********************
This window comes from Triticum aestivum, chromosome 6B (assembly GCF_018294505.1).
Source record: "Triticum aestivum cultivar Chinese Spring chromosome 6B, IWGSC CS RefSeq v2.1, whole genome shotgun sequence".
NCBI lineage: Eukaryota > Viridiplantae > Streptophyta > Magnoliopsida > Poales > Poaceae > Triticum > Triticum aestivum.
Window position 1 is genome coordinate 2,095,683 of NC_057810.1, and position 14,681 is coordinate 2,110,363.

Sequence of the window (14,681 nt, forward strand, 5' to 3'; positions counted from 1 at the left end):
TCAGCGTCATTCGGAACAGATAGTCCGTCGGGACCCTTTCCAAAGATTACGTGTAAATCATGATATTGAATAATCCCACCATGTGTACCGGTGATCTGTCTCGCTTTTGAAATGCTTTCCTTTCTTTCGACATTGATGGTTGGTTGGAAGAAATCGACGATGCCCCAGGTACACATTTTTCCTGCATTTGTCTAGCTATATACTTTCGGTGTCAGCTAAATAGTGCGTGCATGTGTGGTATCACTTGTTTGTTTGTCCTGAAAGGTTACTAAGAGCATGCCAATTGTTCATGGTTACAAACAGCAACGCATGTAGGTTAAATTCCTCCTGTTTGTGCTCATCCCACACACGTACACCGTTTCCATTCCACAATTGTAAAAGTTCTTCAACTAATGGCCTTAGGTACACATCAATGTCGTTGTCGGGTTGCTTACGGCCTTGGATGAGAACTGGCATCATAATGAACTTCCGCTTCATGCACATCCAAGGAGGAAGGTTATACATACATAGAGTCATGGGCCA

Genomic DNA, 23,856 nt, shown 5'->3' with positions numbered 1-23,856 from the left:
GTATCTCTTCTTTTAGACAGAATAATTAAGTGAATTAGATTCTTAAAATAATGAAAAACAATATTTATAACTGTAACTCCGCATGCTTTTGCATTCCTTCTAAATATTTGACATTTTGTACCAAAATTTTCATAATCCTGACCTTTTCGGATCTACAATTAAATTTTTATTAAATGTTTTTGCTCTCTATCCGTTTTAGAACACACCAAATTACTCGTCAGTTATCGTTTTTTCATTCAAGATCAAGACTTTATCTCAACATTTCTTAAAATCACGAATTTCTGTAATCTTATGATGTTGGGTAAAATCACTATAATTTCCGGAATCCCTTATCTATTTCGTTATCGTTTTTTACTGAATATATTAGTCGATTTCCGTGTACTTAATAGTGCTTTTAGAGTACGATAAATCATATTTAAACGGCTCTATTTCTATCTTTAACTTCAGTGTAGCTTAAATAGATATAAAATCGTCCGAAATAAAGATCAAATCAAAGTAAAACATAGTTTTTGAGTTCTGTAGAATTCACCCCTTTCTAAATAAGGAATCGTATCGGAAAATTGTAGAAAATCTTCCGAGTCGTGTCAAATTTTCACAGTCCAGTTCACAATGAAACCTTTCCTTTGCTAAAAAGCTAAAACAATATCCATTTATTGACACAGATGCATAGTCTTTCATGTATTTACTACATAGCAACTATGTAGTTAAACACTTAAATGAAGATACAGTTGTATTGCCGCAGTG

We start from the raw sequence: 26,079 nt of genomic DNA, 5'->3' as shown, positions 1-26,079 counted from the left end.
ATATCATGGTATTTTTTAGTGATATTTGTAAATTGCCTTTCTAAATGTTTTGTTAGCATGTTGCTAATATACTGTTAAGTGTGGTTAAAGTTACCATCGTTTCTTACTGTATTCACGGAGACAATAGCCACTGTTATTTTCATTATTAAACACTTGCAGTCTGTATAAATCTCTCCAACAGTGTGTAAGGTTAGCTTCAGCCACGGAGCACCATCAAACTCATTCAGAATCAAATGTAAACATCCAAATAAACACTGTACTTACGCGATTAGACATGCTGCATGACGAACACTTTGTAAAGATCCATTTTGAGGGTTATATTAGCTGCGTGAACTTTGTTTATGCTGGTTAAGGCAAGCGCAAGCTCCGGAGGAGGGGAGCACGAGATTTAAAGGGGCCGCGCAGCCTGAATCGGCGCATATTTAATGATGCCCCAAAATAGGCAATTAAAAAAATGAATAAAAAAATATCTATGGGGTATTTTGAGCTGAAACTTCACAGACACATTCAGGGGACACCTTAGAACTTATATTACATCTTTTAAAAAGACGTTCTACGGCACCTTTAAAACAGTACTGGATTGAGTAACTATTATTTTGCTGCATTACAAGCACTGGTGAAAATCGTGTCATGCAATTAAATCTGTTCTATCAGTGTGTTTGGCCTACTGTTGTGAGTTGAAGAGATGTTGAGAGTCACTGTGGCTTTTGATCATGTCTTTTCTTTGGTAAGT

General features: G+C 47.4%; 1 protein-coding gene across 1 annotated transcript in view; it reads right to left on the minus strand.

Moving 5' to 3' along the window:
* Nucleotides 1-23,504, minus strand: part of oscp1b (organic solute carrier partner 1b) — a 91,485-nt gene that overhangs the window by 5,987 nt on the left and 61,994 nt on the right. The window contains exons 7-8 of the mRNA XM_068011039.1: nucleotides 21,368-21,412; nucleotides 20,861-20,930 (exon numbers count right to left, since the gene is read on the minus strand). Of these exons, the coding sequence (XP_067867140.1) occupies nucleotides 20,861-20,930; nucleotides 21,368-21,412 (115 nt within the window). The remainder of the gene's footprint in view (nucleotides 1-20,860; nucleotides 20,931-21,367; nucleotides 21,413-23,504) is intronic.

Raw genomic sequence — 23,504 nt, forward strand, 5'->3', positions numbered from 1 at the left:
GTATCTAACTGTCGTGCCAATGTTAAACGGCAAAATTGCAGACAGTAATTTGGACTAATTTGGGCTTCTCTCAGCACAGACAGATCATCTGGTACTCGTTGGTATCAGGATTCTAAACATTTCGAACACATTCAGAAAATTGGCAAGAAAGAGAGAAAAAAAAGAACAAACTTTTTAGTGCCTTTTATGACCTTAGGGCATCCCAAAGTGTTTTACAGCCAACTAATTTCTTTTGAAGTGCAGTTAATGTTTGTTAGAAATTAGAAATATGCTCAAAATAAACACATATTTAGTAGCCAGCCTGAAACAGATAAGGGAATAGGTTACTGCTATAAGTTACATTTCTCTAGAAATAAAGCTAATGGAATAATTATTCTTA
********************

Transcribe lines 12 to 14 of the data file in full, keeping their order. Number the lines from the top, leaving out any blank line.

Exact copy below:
Moving 5' to 3' along the window:
* Nucleotides 1-23,504, minus strand: part of oscp1b (organic solute carrier partner 1b) — a 91,485-nt gene that overhangs the window by 5,987 nt on the left and 61,994 nt on the right. The window contains exons 7-8 of the mRNA XM_068011039.1: nucleotides 21,368-21,412; nucleotides 20,861-20,930 (exon numbers count right to left, since the gene is read on the minus strand). Of these exons, the coding sequence (XP_067867140.1) occupies nucleotides 20,861-20,930; nucleotides 21,368-21,412 (115 nt within the window). The remainder of the gene's footprint in view (nucleotides 1-20,860; nucleotides 20,931-21,367; nucleotides 21,413-23,504) is intronic.

Raw genomic sequence — 23,504 nt, forward strand, 5'->3', positions numbered from 1 at the left: